Europe's handling of applications to grow genetically modified crops amounts to bad governance.
It took many years of acrimonious debate for the European Union (EU) to agree a directive regulating the cultivation of genetically modified (GM) crops. In many member countries, the public was ready to accept genetic technologies in the service of medicine but not, as they saw it, in the service of the agricultural industry. That industry, aggressively in favour of GM crops, continues to be powerful and influential. European publics remain strongly opposed.
There was extensive consultation in formulating the directive, and science was recruited in support of each side. But six years after it was passed, not a single application has been approved for cultivation. Many EU countries are showing their continuing distaste for GM crops by refusing to grow the only one currently approved (authorized before the new rules came into effect), Monsanto's MON810 insect-resistant maize (corn). And last month, environment commissioner Stavros Dimas prepared to reject applications for two varieties of insect- and herbicide-resistant maize, from Syngenta and Pioneer Hi-Bred International, by inappropriately overturning the recommendation of his scientific advisers (see page 928).
This all highlights the problematic framework within the EU bodies. The approval process calls on the commission to make a science-based decision, gives member states the chance to decide politically on that science-based decision and then, if they can't agree, leaves the final decision entirely up to the commission. In the current cases, the commission is at war with itself, with powerful commissioners such as those for agriculture and industry trying to get Dimas to change his mind and recommend approval of the two crop varieties.
Dimas has misused science to tip the balance of his analysis of risks and benefits with which he justified his decision. Central to the process is the European Food Safety Authority (EFSA), which operates independently of the commission and the member states, and is mandated with securing independent scientific advice for them. Dimas is free to seek further, or even alternative, scientific advice. But his draft decision cites 11 papers purportedly demonstrating environmental risk that were published during the shamefully long period that the EFSA's report sat on his desk, without evaluating them in the context of the body of scientific literature. He has declined to respond to questions about how this selection of publications was made. This is neither in the letter nor the spirit of the directive. His decision to say 'no', where the EFSA said 'yes', is a political, not a scientific, move.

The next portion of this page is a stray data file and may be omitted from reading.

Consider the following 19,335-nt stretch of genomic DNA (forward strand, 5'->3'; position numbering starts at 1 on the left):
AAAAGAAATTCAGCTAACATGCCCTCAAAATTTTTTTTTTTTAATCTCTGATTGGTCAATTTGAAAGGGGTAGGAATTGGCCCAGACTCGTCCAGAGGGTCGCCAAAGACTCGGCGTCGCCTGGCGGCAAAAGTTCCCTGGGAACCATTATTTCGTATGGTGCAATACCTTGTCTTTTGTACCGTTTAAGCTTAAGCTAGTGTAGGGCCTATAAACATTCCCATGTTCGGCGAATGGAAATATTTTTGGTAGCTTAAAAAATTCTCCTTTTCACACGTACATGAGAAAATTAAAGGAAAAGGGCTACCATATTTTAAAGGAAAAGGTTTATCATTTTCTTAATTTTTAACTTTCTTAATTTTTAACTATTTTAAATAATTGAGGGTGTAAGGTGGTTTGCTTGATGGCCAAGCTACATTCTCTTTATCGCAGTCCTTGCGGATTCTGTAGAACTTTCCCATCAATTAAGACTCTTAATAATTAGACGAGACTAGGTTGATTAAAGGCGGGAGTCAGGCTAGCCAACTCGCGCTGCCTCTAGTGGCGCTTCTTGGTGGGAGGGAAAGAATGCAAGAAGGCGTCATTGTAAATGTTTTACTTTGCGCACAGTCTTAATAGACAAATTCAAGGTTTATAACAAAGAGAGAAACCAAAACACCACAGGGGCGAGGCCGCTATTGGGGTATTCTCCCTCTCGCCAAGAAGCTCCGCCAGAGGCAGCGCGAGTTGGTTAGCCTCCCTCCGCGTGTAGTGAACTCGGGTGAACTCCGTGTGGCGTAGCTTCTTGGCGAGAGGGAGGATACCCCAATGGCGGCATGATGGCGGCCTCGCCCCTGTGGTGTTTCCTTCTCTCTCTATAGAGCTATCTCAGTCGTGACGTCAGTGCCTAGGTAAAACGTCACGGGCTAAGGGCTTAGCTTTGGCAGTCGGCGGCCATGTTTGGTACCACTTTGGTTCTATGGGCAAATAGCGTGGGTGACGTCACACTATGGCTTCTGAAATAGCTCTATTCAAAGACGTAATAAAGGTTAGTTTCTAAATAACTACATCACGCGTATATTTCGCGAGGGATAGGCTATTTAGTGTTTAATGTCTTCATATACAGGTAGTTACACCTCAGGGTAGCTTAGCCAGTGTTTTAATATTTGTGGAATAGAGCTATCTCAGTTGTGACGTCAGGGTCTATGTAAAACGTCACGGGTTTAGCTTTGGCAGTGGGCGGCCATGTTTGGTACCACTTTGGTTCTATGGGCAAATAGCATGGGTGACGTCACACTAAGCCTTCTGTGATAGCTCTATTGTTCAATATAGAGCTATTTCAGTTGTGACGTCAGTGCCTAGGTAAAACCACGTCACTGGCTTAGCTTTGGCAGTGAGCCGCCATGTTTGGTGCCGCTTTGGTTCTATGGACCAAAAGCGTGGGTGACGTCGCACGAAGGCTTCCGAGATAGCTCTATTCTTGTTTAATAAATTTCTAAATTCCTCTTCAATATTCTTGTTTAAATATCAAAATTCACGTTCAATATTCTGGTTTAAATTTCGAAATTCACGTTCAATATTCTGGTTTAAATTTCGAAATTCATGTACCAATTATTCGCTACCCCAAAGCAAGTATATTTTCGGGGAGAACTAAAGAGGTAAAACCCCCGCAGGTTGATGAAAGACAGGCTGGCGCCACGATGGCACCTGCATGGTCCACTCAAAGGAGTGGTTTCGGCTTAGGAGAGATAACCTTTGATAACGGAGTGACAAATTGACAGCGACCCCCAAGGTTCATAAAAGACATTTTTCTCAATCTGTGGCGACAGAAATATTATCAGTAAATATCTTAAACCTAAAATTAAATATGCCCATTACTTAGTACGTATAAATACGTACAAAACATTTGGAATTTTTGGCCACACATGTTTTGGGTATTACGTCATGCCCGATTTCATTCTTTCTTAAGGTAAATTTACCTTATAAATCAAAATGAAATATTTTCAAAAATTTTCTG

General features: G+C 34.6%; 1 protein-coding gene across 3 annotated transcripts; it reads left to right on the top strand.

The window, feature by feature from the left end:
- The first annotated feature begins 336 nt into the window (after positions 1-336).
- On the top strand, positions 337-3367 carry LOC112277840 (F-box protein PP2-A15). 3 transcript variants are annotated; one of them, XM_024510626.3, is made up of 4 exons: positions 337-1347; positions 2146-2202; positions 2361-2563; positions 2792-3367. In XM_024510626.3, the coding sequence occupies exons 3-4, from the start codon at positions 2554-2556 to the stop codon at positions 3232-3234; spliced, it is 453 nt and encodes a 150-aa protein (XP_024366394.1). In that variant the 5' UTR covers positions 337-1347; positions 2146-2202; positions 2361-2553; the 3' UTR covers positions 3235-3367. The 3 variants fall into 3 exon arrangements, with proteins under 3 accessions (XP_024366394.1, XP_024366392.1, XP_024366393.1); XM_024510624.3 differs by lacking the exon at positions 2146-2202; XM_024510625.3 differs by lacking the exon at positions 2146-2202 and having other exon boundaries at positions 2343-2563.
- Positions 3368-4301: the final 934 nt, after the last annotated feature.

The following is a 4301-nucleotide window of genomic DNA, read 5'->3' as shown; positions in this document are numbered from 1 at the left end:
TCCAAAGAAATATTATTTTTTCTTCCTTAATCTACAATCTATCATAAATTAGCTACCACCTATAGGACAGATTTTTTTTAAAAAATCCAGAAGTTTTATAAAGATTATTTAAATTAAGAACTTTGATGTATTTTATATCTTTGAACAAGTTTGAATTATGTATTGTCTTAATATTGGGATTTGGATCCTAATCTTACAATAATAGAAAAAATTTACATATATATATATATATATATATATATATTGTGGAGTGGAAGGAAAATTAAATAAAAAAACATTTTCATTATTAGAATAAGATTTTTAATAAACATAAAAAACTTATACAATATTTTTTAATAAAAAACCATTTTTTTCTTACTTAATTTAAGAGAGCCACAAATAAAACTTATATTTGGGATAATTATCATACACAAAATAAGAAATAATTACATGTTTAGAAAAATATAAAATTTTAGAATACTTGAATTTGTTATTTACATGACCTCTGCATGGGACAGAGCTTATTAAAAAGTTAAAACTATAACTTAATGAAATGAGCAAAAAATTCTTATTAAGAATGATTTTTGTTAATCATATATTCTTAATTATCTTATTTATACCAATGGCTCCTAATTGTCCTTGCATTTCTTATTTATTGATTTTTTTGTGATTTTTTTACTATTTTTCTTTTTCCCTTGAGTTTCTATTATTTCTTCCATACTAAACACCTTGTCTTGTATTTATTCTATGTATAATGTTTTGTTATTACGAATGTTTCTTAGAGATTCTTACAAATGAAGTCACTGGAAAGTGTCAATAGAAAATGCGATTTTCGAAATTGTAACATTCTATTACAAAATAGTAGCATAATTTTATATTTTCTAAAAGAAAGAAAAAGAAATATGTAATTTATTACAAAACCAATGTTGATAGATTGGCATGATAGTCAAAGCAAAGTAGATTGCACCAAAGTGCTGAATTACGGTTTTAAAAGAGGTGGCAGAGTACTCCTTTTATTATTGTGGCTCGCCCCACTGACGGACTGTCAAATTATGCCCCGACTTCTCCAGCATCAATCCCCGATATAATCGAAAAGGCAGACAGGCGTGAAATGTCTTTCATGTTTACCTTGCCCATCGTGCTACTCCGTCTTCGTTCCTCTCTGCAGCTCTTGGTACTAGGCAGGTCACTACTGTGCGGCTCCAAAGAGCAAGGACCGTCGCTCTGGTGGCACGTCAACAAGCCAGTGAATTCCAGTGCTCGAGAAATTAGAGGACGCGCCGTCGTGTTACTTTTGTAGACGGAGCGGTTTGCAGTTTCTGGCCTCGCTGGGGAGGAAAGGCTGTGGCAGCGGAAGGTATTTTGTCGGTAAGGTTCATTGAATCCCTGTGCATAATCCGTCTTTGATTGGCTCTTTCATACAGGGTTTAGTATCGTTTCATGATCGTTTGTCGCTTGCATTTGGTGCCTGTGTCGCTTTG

At this point, whatever the commission proposes in terms of these two crop applications, the member states are unlikely to be able to decide with the necessary majority one way or the other. And so the infighting commission will make the final decision.
Scientific input must be handled appropriately.
The directive needs to be revised to ensure that the checks and balances put in place to reassure opponents, while not crushing innovation, cannot be abused by the political motives of one side. Most importantly, scientific input must be handled appropriately. So the proposal of German agriculture minister Horst Seehofer for a single agency dedicated to such tasks, which makes decisions based only on science and does not need to send every application for individual political approval, makes sense. This won't happen soon given the politics, but there is every reason to support the idea.
Scientists and others cannot reiterate too often that crops optimized to particular environments by genetic enhancement will be of significant benefit to societies in rich and poor countries, for example by increasing yields, allowing crops to grow in poorly fertile regions and reducing the amount of external chemical control required to maintain a healthy crop. The available evidence indicates that their potential for damaging the environment is small. Rigorous science-based risk assessment is likely to favour the cultivation of GM crops, subject to appropriate surveillance.
But whatever science indicates, member states want to protect their veto rights on crop applications because of opposition to GM crops by their publics. Benefits from the technology can be expected to become more apparent, for example in cheaper and better foods, or locally grown foods that help prevent famine. Until that time, advocates will need to persist against a strong political tide. Meanwhile, a directive that makes the fate of such crops dependent on the conflicted perspectives of individual commissioners is failing and needs repair.
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Directive action required. Nature 450, 921 (2007). https://doi.org/10.1038/450921a
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